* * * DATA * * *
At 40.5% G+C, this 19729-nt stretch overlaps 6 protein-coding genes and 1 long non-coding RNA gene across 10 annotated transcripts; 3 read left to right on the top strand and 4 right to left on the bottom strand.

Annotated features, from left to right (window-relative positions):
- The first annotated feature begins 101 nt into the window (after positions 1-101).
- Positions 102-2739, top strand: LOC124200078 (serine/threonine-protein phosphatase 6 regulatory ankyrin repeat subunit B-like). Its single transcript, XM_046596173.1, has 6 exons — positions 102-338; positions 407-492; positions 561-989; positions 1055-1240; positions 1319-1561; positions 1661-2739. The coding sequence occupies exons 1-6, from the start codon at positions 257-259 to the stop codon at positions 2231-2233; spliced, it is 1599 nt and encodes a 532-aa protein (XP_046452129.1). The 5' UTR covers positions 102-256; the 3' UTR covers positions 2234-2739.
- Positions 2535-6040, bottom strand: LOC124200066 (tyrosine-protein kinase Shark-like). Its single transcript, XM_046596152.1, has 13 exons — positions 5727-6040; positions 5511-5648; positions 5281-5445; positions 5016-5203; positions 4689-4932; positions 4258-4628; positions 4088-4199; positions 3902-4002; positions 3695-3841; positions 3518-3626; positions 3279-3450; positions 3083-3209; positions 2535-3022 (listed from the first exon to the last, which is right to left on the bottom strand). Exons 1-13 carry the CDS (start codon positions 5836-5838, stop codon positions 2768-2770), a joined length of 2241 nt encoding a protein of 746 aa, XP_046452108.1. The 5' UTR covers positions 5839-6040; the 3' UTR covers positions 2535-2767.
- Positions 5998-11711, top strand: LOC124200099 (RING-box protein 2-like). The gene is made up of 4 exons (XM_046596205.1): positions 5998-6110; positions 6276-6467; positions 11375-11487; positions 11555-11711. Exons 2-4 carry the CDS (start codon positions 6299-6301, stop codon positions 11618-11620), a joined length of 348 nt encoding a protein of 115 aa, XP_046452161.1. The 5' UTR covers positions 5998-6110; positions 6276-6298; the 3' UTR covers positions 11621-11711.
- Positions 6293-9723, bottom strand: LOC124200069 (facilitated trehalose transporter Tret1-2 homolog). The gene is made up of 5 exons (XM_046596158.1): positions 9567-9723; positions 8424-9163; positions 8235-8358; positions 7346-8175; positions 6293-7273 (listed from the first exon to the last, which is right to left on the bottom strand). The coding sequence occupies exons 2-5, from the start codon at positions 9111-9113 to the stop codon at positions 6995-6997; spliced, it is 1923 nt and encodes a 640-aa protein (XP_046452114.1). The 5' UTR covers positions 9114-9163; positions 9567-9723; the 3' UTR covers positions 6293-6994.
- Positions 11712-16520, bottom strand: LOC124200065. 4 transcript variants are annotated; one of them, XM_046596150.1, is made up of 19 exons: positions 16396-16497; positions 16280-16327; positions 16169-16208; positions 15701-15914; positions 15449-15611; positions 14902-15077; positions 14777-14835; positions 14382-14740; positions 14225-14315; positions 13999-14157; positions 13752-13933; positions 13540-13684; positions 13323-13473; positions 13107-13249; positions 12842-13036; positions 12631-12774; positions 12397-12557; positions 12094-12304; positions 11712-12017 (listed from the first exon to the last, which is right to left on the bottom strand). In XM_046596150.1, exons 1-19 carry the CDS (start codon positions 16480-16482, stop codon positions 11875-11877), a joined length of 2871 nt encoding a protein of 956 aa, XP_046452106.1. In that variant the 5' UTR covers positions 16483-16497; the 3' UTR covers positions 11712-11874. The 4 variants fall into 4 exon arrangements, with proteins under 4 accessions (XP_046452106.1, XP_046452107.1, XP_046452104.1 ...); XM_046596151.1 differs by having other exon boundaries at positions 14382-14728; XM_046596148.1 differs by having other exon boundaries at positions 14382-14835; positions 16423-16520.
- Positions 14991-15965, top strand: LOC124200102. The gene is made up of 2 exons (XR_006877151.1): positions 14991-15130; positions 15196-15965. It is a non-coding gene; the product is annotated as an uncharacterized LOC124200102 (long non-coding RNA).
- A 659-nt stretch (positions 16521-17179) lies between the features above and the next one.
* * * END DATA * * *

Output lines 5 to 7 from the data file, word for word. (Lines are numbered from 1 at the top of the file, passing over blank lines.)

- Positions 2535-6040, bottom strand: LOC124200066 (tyrosine-protein kinase Shark-like). Its single transcript, XM_046596152.1, has 13 exons — positions 5727-6040; positions 5511-5648; positions 5281-5445; positions 5016-5203; positions 4689-4932; positions 4258-4628; positions 4088-4199; positions 3902-4002; positions 3695-3841; positions 3518-3626; positions 3279-3450; positions 3083-3209; positions 2535-3022 (listed from the first exon to the last, which is right to left on the bottom strand). Exons 1-13 carry the CDS (start codon positions 5836-5838, stop codon positions 2768-2770), a joined length of 2241 nt encoding a protein of 746 aa, XP_046452108.1. The 5' UTR covers positions 5839-6040; the 3' UTR covers positions 2535-2767.
- Positions 5998-11711, top strand: LOC124200099 (RING-box protein 2-like). The gene is made up of 4 exons (XM_046596205.1): positions 5998-6110; positions 6276-6467; positions 11375-11487; positions 11555-11711. Exons 2-4 carry the CDS (start codon positions 6299-6301, stop codon positions 11618-11620), a joined length of 348 nt encoding a protein of 115 aa, XP_046452161.1. The 5' UTR covers positions 5998-6110; positions 6276-6298; the 3' UTR covers positions 11621-11711.
- Positions 6293-9723, bottom strand: LOC124200069 (facilitated trehalose transporter Tret1-2 homolog). The gene is made up of 5 exons (XM_046596158.1): positions 9567-9723; positions 8424-9163; positions 8235-8358; positions 7346-8175; positions 6293-7273 (listed from the first exon to the last, which is right to left on the bottom strand). The coding sequence occupies exons 2-5, from the start codon at positions 9111-9113 to the stop codon at positions 6995-6997; spliced, it is 1923 nt and encodes a 640-aa protein (XP_046452114.1). The 5' UTR covers positions 9114-9163; positions 9567-9723; the 3' UTR covers positions 6293-6994.